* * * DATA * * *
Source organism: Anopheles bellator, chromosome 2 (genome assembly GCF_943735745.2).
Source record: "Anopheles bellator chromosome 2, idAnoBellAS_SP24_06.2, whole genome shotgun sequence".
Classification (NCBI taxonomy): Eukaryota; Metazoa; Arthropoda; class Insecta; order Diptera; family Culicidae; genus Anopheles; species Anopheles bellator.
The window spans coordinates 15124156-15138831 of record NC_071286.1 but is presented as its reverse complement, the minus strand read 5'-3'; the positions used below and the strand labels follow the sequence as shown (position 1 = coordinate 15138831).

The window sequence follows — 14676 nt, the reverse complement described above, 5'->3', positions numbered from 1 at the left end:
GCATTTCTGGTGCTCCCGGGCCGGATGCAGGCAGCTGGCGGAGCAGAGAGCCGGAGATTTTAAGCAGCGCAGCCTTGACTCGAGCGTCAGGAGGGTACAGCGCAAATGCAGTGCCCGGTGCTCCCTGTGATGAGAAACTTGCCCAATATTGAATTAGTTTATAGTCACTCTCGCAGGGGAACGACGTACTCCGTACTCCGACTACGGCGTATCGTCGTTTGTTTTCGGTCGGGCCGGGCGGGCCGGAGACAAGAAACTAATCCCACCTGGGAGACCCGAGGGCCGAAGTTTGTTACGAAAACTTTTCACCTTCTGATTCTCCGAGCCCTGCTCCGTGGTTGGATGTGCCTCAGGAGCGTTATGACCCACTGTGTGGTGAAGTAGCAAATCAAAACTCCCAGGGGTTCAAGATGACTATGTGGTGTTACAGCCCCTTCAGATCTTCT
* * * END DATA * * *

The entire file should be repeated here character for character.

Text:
Source organism: Anopheles bellator, chromosome 2 (genome assembly GCF_943735745.2).
Source record: "Anopheles bellator chromosome 2, idAnoBellAS_SP24_06.2, whole genome shotgun sequence".
Classification (NCBI taxonomy): Eukaryota; Metazoa; Arthropoda; class Insecta; order Diptera; family Culicidae; genus Anopheles; species Anopheles bellator.
The window spans coordinates 15124156-15138831 of record NC_071286.1 but is presented as its reverse complement, the minus strand read 5'-3'; the positions used below and the strand labels follow the sequence as shown (position 1 = coordinate 15138831).

The window sequence follows — 14676 nt, the reverse complement described above, 5'->3', positions numbered from 1 at the left end:
GCATTTCTGGTGCTCCCGGGCCGGATGCAGGCAGCTGGCGGAGCAGAGAGCCGGAGATTTTAAGCAGCGCAGCCTTGACTCGAGCGTCAGGAGGGTACAGCGCAAATGCAGTGCCCGGTGCTCCCTGTGATGAGAAACTTGCCCAATATTGAATTAGTTTATAGTCACTCTCGCAGGGGAACGACGTACTCCGTACTCCGACTACGGCGTATCGTCGTTTGTTTTCGGTCGGGCCGGGCGGGCCGGAGACAAGAAACTAATCCCACCTGGGAGACCCGAGGGCCGAAGTTTGTTACGAAAACTTTTCACCTTCTGATTCTCCGAGCCCTGCTCCGTGGTTGGATGTGCCTCAGGAGCGTTATGACCCACTGTGTGGTGAAGTAGCAAATCAAAACTCCCAGGGGTTCAAGATGACTATGTGGTGTTACAGCCCCTTCAGATCTTCT